Ergonomic Workstation Lighting

Two distinct types of lighting should be considered in reading rooms. One is dimmable ambient lighting, which provides low levels of evenly distributed background elimination for image interpretation. This lighting, like others, should be adjusted for higher illumination for radiology equipment maintenance and housekeeping activities.


Indirect ambient lighting that bounces off a surface, such as the ceiling, is generally preferred over direct lighting where the source of illumination is reflected by the monitor. A ceiling height of 9' 6" or higher may be required for proper installation of indirect lighting.


The second type of lighting that falls under ergonomic guidelines is supplemental task lighting, which is in addition to local lighting. This type of lighting is used for doing manual tasks, such as writing and completing paperwork without disturbing colleagues. Supplemental lighting should be narrowly focused, perhaps by being mounted on workstations or on portable fixtures.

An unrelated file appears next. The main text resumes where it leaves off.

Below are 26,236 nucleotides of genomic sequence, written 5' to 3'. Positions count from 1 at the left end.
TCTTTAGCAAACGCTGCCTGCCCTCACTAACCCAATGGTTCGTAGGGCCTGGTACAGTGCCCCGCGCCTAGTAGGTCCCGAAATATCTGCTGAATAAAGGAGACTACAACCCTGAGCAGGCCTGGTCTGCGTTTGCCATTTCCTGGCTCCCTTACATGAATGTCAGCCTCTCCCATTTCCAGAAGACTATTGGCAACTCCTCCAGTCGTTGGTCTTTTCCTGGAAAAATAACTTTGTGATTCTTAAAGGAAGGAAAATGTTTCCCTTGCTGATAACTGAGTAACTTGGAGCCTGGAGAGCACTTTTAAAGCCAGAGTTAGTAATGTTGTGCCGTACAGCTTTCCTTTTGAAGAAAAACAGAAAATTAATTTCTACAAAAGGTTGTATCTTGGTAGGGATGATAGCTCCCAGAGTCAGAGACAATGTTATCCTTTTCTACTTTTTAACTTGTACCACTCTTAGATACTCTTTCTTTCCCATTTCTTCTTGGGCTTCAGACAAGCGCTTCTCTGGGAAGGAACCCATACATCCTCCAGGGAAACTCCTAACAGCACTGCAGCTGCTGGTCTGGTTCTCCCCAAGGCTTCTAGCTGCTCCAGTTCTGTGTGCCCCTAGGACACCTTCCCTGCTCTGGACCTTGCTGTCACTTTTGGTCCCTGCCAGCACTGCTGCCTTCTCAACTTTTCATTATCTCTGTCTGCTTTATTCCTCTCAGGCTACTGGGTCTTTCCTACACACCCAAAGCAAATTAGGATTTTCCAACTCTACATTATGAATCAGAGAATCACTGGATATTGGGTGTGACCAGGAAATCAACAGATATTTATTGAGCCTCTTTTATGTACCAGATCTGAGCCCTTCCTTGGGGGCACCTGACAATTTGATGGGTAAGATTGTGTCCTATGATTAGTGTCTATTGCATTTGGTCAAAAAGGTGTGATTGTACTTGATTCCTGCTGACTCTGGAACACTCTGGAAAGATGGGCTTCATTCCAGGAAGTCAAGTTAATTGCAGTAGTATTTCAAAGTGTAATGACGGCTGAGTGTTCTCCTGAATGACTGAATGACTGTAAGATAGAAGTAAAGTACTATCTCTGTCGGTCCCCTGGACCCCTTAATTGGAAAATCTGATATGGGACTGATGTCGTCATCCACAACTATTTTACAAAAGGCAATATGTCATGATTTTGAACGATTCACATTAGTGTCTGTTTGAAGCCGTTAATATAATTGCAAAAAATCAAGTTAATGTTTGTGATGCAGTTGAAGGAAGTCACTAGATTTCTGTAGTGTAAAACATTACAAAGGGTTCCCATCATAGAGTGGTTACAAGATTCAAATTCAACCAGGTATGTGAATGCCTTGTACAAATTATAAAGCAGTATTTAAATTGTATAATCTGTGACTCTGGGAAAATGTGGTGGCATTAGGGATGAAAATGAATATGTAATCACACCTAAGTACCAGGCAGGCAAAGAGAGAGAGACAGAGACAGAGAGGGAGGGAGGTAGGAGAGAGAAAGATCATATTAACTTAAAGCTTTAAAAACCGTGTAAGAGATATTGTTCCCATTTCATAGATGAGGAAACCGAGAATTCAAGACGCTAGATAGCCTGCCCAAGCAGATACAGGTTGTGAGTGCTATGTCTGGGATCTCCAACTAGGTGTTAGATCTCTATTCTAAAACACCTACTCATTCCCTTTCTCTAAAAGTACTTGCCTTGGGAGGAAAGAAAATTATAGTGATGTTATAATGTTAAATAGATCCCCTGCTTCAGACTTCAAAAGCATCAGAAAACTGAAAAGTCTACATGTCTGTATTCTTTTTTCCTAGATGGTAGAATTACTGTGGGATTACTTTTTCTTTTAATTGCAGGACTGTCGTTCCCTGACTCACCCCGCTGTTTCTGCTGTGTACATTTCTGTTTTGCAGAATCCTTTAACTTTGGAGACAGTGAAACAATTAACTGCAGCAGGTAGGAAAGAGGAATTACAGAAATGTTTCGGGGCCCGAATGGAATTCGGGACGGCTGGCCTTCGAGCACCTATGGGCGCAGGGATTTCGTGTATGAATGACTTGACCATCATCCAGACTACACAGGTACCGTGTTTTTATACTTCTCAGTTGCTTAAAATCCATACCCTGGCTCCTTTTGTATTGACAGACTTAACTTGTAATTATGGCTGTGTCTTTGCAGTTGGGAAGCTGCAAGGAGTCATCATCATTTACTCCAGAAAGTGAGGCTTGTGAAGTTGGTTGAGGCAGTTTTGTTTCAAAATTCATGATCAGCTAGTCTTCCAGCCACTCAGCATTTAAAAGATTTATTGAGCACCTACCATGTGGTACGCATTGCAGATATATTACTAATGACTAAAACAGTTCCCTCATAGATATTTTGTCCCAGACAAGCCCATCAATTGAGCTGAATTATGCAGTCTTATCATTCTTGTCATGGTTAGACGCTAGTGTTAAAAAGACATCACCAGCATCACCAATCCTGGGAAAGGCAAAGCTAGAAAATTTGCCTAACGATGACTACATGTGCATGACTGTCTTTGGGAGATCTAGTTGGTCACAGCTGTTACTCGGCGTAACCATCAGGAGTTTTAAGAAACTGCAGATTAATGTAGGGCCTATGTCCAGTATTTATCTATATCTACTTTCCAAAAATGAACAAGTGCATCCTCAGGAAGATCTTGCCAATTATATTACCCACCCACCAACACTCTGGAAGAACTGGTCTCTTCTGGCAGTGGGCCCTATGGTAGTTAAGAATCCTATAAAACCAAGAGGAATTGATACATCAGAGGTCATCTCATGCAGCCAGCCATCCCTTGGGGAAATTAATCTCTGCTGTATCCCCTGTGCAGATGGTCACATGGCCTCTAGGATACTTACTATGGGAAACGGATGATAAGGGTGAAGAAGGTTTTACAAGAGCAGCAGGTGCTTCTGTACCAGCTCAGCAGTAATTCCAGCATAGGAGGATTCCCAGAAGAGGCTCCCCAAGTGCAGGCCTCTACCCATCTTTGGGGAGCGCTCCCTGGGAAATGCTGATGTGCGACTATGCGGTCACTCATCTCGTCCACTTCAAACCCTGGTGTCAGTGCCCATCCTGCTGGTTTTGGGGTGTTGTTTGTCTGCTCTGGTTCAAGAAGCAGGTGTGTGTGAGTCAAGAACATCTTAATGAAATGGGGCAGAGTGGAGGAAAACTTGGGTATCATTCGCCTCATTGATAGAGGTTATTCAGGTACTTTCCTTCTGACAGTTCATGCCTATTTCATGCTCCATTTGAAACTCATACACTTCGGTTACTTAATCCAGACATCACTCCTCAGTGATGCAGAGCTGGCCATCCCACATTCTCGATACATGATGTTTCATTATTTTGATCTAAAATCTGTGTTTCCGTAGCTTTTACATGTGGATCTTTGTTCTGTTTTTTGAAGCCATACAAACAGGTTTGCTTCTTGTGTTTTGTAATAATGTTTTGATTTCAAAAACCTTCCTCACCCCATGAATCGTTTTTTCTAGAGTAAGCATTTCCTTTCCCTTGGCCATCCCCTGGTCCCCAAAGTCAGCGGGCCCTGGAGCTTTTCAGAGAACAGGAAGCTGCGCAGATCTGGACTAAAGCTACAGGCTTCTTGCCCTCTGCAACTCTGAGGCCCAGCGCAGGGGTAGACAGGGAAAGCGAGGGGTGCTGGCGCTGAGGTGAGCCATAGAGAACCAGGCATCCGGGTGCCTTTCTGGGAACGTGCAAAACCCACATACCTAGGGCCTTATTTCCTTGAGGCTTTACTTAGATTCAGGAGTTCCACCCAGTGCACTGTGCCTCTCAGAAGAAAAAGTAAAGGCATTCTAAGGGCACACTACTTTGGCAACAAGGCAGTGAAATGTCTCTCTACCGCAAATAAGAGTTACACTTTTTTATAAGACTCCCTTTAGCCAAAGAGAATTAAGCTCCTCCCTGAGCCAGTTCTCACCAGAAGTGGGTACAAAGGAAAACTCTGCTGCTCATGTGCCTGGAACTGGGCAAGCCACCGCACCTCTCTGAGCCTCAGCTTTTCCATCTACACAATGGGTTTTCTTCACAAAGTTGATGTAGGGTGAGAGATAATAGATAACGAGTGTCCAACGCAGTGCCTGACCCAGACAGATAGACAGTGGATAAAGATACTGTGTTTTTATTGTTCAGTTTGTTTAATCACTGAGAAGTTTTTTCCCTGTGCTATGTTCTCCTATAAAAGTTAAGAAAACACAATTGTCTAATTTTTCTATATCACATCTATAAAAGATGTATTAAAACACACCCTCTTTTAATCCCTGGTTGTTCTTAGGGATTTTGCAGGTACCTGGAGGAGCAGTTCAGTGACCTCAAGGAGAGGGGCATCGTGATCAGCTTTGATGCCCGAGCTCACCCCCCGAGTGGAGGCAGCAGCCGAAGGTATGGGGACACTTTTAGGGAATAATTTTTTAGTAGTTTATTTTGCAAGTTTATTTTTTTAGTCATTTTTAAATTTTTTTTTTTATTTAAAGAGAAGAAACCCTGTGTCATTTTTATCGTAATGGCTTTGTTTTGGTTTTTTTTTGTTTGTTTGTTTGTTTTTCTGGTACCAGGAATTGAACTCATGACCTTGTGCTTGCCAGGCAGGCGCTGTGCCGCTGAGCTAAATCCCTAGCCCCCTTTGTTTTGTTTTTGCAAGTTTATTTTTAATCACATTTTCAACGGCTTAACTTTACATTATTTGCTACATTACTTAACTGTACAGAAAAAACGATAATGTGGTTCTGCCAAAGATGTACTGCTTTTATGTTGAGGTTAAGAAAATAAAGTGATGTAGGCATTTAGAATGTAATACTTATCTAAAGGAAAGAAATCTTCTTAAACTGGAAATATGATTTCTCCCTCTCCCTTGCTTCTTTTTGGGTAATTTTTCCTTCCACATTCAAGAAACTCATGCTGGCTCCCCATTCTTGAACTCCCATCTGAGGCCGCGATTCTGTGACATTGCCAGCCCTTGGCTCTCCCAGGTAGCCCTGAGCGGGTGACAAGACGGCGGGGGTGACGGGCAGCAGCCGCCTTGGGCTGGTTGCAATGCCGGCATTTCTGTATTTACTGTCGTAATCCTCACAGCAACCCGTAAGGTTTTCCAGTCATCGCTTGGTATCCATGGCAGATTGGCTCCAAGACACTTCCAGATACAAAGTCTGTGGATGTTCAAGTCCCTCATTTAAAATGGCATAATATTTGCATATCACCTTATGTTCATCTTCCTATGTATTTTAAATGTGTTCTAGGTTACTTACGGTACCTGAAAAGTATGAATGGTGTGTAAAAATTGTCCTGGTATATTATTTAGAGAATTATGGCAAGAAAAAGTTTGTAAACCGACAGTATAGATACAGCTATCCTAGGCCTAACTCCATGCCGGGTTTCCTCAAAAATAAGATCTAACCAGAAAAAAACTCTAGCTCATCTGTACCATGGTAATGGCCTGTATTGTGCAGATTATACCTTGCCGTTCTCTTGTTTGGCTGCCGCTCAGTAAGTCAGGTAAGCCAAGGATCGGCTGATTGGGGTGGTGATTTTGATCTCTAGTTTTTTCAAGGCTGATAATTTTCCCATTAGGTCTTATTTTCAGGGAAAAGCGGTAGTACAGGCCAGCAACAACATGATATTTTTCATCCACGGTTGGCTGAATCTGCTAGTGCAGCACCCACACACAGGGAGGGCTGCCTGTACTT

Reading Room Acoustics

Just as sources of light can be distracting for radiologists, noise can be a major disturbance, too. Reading room acoustic control has become an important factor for creating efficient form, function, and flow.


Two types of reading room sounds should be addressed under ergonomic guidelines. The first is noise from other computers (think the clackity clack of keyboards). The second type of noise is discernable conversation.


Using sound absorbing materials for walls, floors, and other finishes can generally control noise. Sound-absorbing partitions can also be effective in masking noise and encouraging collaboration and physician visits to reading rooms.


When constructing an ideal reading room, it should be configured in such a way that it allows for future developments in reading processes and technology.


Virtual reality and visual immersion studios, while in limited use today, may become more common in the future, hence, there should be room to allow for expansion into these new-age tools.


Workforce well-being increases occupational and patient health and safety.


A thriving healthcare system provides a workplace that values diagnostic imaging experts for the strenuous and grueling work they do. Designing an ergonomically sound reading room gives radiology staff the chance to be productive and healthy.